A bidding war for the boarded-up Filmhouse cinema, one of the city’s most beloved cultural attractions before its sudden closure in October, was a painful backdrop for its publication. The 2030 blueprint was aimed at shaping the recovery of a sector which has been through an extended period of turmoil, triggered initially by the pandemic, but arguably heightened by the economic climate and the increasing cost of living.
But it was also about pursuing some pretty big ambitions over the next eight years. Chief among these were ensuring that everyone in Edinburgh has access to “meaningful” cultural experiences, ensuring the arts are embedded in a network of “20-minute neighbourhoods” and making historic museums and galleries collections more accessible across the city.
While it was hard to disagree with much of the blueprint, its very existence puts down a significant and timely marker, making it clear how much importance is placed on arts and culture by the city, the fact it is aiming to maintain its position as a “world-leading cultural capital” and what that should mean in reality over the next eight years.
The specific proposals to extend cultural provision across the city also include the creation of a network of cultural and creative hubs with links to city centre venues, and ensuring funding reaches organisations in “a wide range of postcodes”.
Added to all of the above were a long list of aims, including all arts organisations in the city having “greater financial security”, ensuring that ticket prices for cultural events strike a “fair balance” between affordability and income generation, and making more use of council buildings for cultural activities and events.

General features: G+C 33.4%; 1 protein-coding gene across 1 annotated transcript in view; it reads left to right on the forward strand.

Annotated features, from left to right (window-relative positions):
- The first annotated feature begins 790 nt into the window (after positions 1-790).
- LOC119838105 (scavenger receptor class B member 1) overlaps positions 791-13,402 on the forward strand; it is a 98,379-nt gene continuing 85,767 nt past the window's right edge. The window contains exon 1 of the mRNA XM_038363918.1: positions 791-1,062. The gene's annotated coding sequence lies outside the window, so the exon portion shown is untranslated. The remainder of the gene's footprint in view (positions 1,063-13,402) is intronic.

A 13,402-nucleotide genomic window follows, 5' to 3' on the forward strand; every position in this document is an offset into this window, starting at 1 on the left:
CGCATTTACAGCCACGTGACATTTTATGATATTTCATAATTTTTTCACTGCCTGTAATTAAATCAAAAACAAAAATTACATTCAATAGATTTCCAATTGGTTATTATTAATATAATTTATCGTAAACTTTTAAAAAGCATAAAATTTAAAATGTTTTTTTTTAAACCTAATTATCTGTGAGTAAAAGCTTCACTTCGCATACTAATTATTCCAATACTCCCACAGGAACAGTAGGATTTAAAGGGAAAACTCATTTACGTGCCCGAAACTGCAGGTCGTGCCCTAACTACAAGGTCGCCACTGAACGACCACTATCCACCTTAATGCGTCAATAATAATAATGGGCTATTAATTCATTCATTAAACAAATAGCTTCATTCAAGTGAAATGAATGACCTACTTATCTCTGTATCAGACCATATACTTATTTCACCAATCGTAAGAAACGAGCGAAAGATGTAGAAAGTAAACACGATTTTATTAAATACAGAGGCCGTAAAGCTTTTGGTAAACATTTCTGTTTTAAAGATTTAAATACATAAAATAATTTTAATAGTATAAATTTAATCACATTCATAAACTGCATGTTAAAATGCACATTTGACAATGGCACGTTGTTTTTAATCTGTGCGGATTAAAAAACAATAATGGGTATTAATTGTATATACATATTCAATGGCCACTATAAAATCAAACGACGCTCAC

The blueprint envisages the culture capital of the future being a place where its creative workforce “feels supported and valued”, with all council-funded arts organisations and projects committing to fair work principles and good practice guidelines for volunteers.
The city wants all of the above to be delivered while ensuring that the environmental impact of events is reduced – a key principle at the heart of a separate but equally important report aiming to limit possible disruption and damage to public spaces, as well as give people a say on the staging of events and filming on their doorsteps. It was hard to think of a single key element that was missing from the new city-wide culture strategy, with one glaring exception – how it is all going to be paid for.
Delivering on most, although not all, of the commitments in the new blueprint, looks to me as if it will require significant additional resources. It is perhaps telling that the council has not provided either funding or estimated costs for any of them.
While 2030 may seem a long away, and it is obvious that many of the ambitions would take years to deliver even with unlimited resources, I would suggest that unless there is a significant rethink about the extent to which culture is funded by the council and the Scottish Government, and hard cash is on the table in the next couple of years, they may end up with a lengthy, undelivered shopping list.